Subject: I have found a DVD that I think you would enjoy
|The Disaster Artist |
Blu-ray + DVD
Actors: Dave Franco, James Franco, Seth Rogen, Alison Brie, Ari Graynor
Director: James Franco
Get the two-time Golden GlobeŽ-nominated (BEST PICTURE, BEST ACTOR) hysterical comedy based on ''The Greatest Bad Movie of All Time'' (THE ROOM).
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Member Movie Reviews
Kyle T. (KingKong) from KINSTON, NC
Reviewed on 6/23/2018...
The Disaster Artist tells the true story of eccentric, wannabe filmmaker Tommy Wiseau's (James Franco) attempt to make his own professional movie, and of his relationship with young, wannabe actor Greg Sestero (Dave Franco). It's not at all a spoiler to say Wiseau was successful in that he did get his film, The Room, made and that it did experience a theatrical release (in one theater). The Room, (released in 2003), has achieved cult status since its release; now considered by many to be "the best worst movie ever made".
The first question that should arise is, "Can you really enjoy The Disaster Artist without first seeing The Room?" The short answer is "No". The Room is a bad movie for sure. I personally didn't enjoy it as much as its many fans do because it's not quite bad enough to be hilarious, at least not for me. For me, it's just bad. (Though I did chuckle at it at some points throughout.) However, seeing it before watching TDA will help you appreciate a lot of what's going on behind the scenes in this film. That being said, if you absolutely can't suffer through The Room, then you can still find enjoyment in TDA, because, unlike the film it's based on, it is very good.
TDA is the best film James Franco has been attached to in recent memory. He transforms himself into Tommy Wiseau. It's an excellent performance and one that deserves the praise it's getting because he disappears into it so well. Also, Wiseau is so odd that any imitation of him may have easily come across as parody. That seems to be the last thing on Franco's mind. Wiseau's lack of tact and inability to empathize with others could easily make him seem like an arrogant jerk. But he's portrayed here more as someone who's odd behavior is simply misunderstood; his abrasiveness stemming more from passion than from ego. It's a bit of a tight-rope walk for Franco. While we shouldn't necessarily like Wiseau, we at least need to be able to appreciate his motivations, and connect with a man pursuing his dreams-Franco does this very well.
He does not do it alone though. In order to avoid just scoffing at Wiseau, we need a more grounded character to bridge a connection. James' brother, Dave Franco, plays Greg, an aspiring actor who is at first intrigued and fascinated by Wiseau, even accepting an invitation to move to LA with him so they can both pursue their dreams of becoming famous Hollywood stars. After last year's underrated Nerve, and this year's turn in TDA, Dave Franco is showing some solid potential beyond the immature young guy roles we're used to seeing him in. His performance obviously isn't as showy as his brother's, but that's exactly why it works. Someone needs to offset the wackiness and bring a balance to the film. While James is getting a lot of awards attention for his performance, I feel Dave should be in the best supporting actor conversations. It may be that he's simply in the film too much to be considered a "supporting" role. Either way, if he keeps digging into more roles like this, he could easily make a real impression on audiences beyond being "James Franco's brother".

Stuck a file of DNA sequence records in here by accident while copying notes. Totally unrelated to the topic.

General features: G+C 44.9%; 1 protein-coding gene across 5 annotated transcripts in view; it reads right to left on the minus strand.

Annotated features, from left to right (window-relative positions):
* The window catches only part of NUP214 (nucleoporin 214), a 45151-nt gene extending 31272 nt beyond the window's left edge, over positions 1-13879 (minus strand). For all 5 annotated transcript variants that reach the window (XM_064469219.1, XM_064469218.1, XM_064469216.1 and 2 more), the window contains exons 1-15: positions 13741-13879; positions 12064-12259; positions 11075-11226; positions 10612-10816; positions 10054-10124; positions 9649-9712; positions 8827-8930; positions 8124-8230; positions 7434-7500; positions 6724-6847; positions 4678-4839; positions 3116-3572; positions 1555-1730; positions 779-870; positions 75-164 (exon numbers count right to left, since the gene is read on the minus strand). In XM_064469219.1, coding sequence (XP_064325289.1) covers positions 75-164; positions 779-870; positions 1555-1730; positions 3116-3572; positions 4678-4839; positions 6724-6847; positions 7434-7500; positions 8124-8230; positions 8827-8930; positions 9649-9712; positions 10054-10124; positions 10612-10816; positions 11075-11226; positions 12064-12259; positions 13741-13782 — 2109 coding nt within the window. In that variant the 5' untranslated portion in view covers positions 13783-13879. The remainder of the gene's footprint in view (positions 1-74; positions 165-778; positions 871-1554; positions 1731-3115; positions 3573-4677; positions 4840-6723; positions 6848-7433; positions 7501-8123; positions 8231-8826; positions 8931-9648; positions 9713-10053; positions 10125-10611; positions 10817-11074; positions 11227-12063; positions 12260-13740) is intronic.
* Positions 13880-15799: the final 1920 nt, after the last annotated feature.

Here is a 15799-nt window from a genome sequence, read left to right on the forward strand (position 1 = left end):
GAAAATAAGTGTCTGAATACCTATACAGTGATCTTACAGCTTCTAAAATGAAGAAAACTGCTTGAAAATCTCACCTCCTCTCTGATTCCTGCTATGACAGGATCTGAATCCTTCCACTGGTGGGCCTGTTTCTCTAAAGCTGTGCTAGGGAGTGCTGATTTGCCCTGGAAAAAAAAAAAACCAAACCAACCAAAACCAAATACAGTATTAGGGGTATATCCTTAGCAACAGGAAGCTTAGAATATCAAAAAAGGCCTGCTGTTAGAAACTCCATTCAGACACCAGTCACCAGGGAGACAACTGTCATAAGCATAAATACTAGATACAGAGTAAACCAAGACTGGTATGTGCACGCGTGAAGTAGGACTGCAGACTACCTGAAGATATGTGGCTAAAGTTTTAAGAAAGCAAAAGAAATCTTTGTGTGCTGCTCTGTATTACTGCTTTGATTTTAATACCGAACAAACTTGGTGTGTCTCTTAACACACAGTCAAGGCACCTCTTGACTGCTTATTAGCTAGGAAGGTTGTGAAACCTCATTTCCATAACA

The rest of the cast is a real who's who of cameos and supporting turns. The film opens with several real-life actors and filmmakers sharing their opinions on The Room. Then as the film goes on, every time you turn around a popular actor shows up in just about every role. It's like everyone wanted to be a part of this film. Just to name a few: Seth Rogen, Paul Scheer, Ari Graynor, Alison Brie, Jacki Weaver, Josh Hutcherson, Zac Efron, Megan Mullally, Hannibal Buress, Jason Mantzoukas, Lauren Ash, Charlyne Yi. Even Melanie Griffith and Sharon Stone show up for small but effective parts.
As for the film itself, if you're a fan of movies about making movies, like I am, you'll love TDA. Pulling double duty as both the star and director (it only makes sense considering who and what the film is about), James Franco creates a wide canvas for his characters to play on, beyond just watching a bunch of people making a movie. I'd argue that the first act could have been a little bit tighter, but the film never gets to where it's dragging or stalling. All the actors are given a chance to shine. The script is solid. On the technical side, from cinematography to music, nothing will over-impress, but its all serviceable and suits the material well. There is some appreciation for the technical crafts after the film ends when side-by-side footage is shown of The Room and precisely re-created scenes for TDA.
The Disaster Artist probably won't crack my top ten list for this year, but I certainly enjoyed it and intend to see it again at some point, perhaps as a double feature with The Room. Other than being fully prepped for awards season, I can't say its a film that must be seen in theaters. It's small scale seems well-suited for home viewing. If you're a fan of The Room, or just want a glimpse into the world of making indie movies, or even if you're just a fan of the actors involved, The Disaster Artist should earn a spot on your watchlist. 7.5/10